Hydrogel materials composed of hydrophilic crosslinked polymeric chains are widely used in tissue engineering due to their ability to absorb and retain a large amount of water while maintaining their insoluble three-dimensional network structure1. The biocompatibility of hydrogels has been extensively investigated with respect to their use in the biomedical industry since the pioneering work of Wichterle and Lim in 19602. Hydrogels from natural polymers provide several advantages, such as biocompatibility, cell-controlled degradation, and intrinsic cellular interaction3. However, they have a limited range of mechanical properties. In contrast, synthetic polymers can be prepared with precisely controlled structures and functions, although their limited degradability in physiological conditions and toxic chemicals may present drawbacks4. One of the most studied synthetic hydrogels is based on poly (2-hydroxyethyl methacrylate, PHEMA). This polymer is synthesized from the precursor monomer 2-hydroxyethyl methacrylate (HEMA) via thermally or radiatively (gamma, UV, blue-light) initiated free radical polymerization5. PHEMA is a transparent, biocompatible, nontoxic, non-degradable, non-adhesive, hydrophilic hydrogel material with a high and tunable mechanical strength6, and is applied in the field of biomedicine, particularly in ophthalmology, especially as contact and intraocular lenses7.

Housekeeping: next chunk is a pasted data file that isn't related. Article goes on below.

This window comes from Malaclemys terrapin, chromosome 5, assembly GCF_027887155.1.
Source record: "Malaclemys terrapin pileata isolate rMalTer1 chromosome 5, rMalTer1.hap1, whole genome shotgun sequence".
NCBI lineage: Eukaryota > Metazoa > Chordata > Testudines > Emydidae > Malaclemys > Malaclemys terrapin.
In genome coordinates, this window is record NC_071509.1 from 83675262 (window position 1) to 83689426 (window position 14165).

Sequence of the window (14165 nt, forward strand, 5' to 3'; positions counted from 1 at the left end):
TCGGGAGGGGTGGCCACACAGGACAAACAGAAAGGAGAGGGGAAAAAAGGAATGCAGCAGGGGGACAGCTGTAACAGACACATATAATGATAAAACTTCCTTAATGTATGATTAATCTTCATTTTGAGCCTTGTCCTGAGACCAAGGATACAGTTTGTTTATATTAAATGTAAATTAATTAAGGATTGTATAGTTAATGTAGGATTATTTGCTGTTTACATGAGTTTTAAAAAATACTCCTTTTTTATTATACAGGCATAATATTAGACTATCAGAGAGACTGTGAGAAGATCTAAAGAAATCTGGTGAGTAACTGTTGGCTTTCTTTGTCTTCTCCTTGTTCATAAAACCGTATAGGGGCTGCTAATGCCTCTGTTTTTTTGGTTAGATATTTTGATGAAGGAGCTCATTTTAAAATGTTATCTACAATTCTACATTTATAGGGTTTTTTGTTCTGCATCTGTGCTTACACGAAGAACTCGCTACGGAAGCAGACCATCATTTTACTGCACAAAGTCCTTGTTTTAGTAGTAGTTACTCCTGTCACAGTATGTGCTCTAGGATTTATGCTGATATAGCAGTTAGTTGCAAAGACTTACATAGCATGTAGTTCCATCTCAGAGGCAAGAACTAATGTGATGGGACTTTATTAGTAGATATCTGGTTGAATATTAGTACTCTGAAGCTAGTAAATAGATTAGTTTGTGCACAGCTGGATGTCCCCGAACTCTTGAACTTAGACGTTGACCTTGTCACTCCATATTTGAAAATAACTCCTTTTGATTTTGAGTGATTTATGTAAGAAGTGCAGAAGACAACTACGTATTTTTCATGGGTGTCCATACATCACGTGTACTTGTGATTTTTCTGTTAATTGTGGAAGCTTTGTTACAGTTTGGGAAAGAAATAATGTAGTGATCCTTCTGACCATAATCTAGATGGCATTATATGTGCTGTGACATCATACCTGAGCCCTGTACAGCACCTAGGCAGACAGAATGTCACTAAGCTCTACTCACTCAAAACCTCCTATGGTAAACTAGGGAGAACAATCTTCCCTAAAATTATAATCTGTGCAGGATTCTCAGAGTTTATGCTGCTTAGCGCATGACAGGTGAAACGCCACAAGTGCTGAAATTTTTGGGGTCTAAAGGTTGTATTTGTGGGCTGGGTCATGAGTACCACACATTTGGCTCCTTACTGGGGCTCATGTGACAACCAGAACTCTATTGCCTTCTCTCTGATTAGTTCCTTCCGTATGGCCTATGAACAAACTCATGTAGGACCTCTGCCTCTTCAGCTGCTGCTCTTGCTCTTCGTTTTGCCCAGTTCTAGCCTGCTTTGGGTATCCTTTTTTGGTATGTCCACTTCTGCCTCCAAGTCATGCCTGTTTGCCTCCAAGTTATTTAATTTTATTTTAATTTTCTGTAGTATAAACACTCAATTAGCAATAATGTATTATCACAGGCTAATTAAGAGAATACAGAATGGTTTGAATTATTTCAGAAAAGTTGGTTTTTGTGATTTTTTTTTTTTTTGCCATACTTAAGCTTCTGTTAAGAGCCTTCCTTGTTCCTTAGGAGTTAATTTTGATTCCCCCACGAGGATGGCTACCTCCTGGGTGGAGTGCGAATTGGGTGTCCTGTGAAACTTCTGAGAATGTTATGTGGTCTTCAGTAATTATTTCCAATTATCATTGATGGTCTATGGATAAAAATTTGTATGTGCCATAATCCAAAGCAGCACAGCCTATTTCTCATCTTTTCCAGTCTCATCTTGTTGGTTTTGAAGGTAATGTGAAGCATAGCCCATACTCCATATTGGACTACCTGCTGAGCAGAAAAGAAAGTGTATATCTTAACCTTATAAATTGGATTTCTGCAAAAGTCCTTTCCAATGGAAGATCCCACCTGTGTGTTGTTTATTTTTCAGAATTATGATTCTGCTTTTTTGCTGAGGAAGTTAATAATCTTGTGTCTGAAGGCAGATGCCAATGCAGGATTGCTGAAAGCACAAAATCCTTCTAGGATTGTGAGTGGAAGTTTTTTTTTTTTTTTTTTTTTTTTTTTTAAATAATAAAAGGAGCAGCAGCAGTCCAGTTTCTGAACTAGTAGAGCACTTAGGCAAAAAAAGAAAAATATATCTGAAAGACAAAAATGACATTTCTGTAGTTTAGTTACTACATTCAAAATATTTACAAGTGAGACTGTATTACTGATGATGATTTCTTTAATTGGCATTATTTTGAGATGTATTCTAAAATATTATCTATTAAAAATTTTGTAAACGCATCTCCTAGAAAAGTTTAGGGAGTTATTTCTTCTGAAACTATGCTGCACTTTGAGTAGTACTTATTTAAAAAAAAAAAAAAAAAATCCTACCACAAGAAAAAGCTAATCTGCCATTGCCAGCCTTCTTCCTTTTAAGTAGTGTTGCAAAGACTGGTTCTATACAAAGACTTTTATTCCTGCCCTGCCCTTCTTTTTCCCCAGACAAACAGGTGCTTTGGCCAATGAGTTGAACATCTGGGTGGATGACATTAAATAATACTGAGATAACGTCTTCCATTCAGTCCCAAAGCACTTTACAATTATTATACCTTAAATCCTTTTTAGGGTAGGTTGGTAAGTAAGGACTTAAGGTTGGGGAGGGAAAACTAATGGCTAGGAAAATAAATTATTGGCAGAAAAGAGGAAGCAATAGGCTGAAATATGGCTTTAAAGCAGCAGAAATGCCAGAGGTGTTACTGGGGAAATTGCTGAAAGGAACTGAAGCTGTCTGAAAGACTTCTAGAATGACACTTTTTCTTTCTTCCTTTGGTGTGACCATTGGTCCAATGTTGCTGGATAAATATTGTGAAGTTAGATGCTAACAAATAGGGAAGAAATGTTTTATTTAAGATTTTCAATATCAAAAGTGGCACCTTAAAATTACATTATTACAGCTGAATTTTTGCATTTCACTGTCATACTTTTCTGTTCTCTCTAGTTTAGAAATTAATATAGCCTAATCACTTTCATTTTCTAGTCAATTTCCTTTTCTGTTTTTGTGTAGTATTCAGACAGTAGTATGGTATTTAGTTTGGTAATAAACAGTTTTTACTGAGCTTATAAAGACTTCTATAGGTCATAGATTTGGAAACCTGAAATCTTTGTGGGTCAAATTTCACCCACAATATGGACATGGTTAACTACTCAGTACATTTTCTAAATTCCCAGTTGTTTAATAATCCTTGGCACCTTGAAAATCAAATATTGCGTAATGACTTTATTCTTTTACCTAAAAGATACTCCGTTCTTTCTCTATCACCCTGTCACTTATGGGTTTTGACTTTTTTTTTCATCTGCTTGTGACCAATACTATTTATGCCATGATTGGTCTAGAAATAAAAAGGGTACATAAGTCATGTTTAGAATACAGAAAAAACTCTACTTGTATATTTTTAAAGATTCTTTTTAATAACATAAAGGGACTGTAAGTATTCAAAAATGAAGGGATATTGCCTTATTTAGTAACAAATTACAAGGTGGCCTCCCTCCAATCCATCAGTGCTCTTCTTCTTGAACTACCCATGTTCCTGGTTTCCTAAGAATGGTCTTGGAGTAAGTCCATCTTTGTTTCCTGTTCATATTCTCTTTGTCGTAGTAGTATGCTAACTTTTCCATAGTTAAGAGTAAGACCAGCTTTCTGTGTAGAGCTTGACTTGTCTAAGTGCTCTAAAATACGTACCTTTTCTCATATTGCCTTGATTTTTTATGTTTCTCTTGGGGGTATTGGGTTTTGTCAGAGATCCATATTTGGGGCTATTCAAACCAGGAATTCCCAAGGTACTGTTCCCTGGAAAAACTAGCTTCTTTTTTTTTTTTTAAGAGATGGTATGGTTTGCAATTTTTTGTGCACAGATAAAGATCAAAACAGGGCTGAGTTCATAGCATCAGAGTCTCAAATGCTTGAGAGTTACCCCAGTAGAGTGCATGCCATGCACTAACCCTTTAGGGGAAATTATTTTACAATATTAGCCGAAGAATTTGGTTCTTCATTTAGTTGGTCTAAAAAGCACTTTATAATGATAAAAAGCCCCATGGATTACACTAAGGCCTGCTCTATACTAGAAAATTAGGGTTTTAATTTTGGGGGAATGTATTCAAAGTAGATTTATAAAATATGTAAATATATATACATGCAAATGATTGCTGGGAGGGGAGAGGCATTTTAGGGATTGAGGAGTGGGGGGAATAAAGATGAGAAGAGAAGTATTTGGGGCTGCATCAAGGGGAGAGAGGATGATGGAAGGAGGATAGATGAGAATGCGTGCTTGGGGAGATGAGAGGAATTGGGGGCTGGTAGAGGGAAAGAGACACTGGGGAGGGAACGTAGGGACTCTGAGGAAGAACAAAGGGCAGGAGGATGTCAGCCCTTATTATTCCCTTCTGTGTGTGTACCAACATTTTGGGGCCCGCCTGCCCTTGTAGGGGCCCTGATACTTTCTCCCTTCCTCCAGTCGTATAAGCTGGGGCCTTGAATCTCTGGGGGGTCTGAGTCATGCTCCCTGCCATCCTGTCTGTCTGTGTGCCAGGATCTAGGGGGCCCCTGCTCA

Many advances and modifications of hydrogels have been developed throughout the years that utilize the PHEMA hydrogel for various biomedical applications8. One of the essential areas of application is drug, protein, or cell delivery for tissue engineering9. PHEMA can be directly injected into the body, and is minimally invasive10. The drug is usually encapsulated inside a hydrogel11. The microporosity of the hydrogel polymers can also be used to control the diffusion of molecular species into and out of the hydrogel interior. For example, adjustment of the mesh size of the polymer can result in the size-selective exclusion of proteins and other unwanted contaminants in therapeutic and diagnostic applications12. Another prominent application of hydrogels is incorporating growth factors (vascular endothelial, basic fibroblast, epidermal, and bone morphogenetic protein) into PHEMA, promoting the formation of blood vessels13. Nanostructuring of the surface would provide a range of new application possibilities, e.g., suppressing the formation of cytoskeleton proteins14 on the surface of the intraocular lens (IOL), which could induce its change from transparent to opaque. Confirming this hypothesis will be essential in producing an IOL resistant to secondary cataracts. However, it is necessary to develop scalable methodologies to produce large surface areas with low costs to enable these applications.